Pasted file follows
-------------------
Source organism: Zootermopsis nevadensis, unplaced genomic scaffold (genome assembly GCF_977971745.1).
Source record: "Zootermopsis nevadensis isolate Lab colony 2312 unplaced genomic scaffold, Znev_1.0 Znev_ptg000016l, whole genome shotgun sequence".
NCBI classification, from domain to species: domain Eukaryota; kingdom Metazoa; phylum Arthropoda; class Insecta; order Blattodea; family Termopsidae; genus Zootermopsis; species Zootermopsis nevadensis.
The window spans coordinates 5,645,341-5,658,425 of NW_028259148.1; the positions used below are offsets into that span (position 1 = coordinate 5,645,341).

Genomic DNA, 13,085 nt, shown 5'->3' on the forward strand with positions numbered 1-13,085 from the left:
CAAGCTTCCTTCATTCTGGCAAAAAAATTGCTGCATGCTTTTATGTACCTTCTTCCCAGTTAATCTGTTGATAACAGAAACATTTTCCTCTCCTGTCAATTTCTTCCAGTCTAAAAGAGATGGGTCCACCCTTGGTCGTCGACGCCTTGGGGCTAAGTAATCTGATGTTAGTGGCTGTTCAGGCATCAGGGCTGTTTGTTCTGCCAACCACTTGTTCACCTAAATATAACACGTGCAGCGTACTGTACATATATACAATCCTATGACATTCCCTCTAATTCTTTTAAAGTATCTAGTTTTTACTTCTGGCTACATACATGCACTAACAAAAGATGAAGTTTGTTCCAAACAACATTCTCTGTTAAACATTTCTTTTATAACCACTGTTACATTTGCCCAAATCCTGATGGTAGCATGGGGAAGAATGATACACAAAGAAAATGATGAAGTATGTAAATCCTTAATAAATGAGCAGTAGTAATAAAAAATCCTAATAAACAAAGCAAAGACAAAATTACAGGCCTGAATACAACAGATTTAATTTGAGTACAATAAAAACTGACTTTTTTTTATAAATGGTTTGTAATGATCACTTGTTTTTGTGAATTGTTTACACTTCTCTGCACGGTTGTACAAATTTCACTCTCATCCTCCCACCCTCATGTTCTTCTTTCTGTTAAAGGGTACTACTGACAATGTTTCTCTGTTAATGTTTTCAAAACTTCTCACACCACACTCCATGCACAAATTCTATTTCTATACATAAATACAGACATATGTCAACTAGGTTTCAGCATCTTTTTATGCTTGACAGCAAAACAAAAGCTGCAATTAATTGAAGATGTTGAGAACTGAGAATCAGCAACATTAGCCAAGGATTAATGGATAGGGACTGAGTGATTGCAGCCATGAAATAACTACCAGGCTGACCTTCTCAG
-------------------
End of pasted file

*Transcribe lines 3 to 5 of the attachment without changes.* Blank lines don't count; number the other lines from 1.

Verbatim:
NCBI classification, from domain to species: domain Eukaryota; kingdom Metazoa; phylum Arthropoda; class Insecta; order Blattodea; family Termopsidae; genus Zootermopsis; species Zootermopsis nevadensis.
The window spans coordinates 5,645,341-5,658,425 of NW_028259148.1; the positions used below are offsets into that span (position 1 = coordinate 5,645,341).

Genomic DNA, 13,085 nt, shown 5'->3' on the forward strand with positions numbered 1-13,085 from the left: